From a consideration of the above it appears as though
the Dharma-Sutra of Baudhayana consisted originally of two Prasnas and
the rest were additions by later waters, and these had taken place
probably twice at different periods, the first soon after the time of
Baudhayana, when the third Prasna was added, and the second at the
time of the later Smritis, when the fourth Prasna was added.
This point is specially important in the present
survey, as the rules relating to women are contained in the first two
Prasnas, and hence they can be taken as the genuine utterances of
Baudhayana. With Baudhayana we can safely say that the influence of
the south penetrates the Vedic school, or that the Vedic school
transferred its centre to the south.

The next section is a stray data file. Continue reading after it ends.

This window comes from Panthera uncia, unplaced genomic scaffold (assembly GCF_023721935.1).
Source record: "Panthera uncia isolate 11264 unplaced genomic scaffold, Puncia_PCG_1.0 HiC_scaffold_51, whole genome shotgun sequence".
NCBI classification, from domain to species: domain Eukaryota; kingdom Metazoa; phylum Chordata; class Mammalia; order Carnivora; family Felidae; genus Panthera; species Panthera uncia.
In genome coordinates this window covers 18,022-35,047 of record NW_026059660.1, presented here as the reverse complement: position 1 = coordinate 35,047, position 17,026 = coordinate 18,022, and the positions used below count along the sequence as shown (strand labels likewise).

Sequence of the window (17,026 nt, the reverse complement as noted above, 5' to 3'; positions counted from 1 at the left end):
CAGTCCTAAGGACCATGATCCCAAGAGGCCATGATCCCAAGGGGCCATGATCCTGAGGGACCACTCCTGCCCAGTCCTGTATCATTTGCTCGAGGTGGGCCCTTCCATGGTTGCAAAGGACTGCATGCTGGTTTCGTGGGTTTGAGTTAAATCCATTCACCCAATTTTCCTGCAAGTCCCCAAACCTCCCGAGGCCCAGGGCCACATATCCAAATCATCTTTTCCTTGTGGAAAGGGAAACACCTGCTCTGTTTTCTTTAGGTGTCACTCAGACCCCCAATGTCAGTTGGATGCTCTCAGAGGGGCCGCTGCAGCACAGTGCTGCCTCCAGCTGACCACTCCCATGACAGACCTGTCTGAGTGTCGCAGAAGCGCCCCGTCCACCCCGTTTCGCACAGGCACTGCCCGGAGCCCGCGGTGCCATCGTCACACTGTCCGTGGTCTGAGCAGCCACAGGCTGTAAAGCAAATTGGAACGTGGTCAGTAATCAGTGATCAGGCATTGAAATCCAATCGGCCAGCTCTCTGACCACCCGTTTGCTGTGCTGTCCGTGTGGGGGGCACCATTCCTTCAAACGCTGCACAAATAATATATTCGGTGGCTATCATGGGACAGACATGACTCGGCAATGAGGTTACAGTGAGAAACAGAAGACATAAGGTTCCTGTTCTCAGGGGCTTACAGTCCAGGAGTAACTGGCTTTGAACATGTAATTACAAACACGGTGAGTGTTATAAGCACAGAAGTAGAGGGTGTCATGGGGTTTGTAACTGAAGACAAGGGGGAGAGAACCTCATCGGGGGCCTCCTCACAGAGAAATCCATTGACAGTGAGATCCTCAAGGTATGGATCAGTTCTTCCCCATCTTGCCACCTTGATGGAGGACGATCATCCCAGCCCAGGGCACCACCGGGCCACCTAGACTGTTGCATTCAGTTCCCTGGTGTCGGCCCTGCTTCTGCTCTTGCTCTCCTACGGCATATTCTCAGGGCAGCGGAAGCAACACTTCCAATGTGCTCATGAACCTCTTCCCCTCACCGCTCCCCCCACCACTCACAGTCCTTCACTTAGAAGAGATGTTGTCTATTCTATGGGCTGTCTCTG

He is the earliest of the lawgivers from the south who
have contributed to the legal literature of India. Maharnava avers
that Baudhayana's influence was mainly confined to the south; but he
does not disclose where the original home of Baudhayana was. His work
does not directly refer to the south, except in his account of
Desanirnaya 31 and, while referring to the
customs of the Northerners, he censures the custom of going to sea 32
by pIacing it at the head of the Pataniyas or serious offences that
lead to loss of caste. 33
The above instances reveal his knowledge of the south,
but throw no light on the exact locality of his original home.